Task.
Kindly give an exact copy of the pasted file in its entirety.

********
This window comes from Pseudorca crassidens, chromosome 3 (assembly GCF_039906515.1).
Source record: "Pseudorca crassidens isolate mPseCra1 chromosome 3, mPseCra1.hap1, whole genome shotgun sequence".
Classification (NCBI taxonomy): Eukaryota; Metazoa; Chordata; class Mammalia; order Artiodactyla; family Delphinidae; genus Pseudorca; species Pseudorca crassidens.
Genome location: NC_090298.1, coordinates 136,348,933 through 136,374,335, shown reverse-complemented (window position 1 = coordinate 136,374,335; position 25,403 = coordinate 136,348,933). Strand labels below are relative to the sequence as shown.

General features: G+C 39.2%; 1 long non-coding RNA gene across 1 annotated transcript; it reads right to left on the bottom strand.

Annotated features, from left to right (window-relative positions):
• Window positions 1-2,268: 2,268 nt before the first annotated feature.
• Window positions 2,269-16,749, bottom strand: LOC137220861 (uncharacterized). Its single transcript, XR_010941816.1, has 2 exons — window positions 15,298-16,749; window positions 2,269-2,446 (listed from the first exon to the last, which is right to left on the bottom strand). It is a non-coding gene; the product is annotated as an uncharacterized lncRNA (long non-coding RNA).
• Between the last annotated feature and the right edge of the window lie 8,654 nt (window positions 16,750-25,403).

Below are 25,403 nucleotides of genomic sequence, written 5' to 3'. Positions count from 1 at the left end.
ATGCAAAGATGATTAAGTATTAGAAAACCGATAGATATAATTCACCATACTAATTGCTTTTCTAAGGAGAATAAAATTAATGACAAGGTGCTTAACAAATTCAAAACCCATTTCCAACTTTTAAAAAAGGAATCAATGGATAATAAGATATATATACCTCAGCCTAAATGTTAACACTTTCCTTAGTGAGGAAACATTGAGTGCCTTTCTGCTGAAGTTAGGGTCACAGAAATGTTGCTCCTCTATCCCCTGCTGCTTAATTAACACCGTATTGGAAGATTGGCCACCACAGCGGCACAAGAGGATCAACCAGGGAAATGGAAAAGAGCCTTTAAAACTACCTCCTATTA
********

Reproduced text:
This window comes from Pseudorca crassidens, chromosome 3 (assembly GCF_039906515.1).
Source record: "Pseudorca crassidens isolate mPseCra1 chromosome 3, mPseCra1.hap1, whole genome shotgun sequence".
Classification (NCBI taxonomy): Eukaryota; Metazoa; Chordata; class Mammalia; order Artiodactyla; family Delphinidae; genus Pseudorca; species Pseudorca crassidens.
Genome location: NC_090298.1, coordinates 136,348,933 through 136,374,335, shown reverse-complemented (window position 1 = coordinate 136,374,335; position 25,403 = coordinate 136,348,933). Strand labels below are relative to the sequence as shown.

General features: G+C 39.2%; 1 long non-coding RNA gene across 1 annotated transcript; it reads right to left on the bottom strand.

Annotated features, from left to right (window-relative positions):
• Window positions 1-2,268: 2,268 nt before the first annotated feature.
• Window positions 2,269-16,749, bottom strand: LOC137220861 (uncharacterized). Its single transcript, XR_010941816.1, has 2 exons — window positions 15,298-16,749; window positions 2,269-2,446 (listed from the first exon to the last, which is right to left on the bottom strand). It is a non-coding gene; the product is annotated as an uncharacterized lncRNA (long non-coding RNA).
• Between the last annotated feature and the right edge of the window lie 8,654 nt (window positions 16,750-25,403).

Below are 25,403 nucleotides of genomic sequence, written 5' to 3'. Positions count from 1 at the left end.
ATGCAAAGATGATTAAGTATTAGAAAACCGATAGATATAATTCACCATACTAATTGCTTTTCTAAGGAGAATAAAATTAATGACAAGGTGCTTAACAAATTCAAAACCCATTTCCAACTTTTAAAAAAGGAATCAATGGATAATAAGATATATATACCTCAGCCTAAATGTTAACACTTTCCTTAGTGAGGAAACATTGAGTGCCTTTCTGCTGAAGTTAGGGTCACAGAAATGTTGCTCCTCTATCCCCTGCTGCTTAATTAACACCGTATTGGAAGATTGGCCACCACAGCGGCACAAGAGGATCAACCAGGGAAATGGAAAAGAGCCTTTAAAACTACCTCCTATTA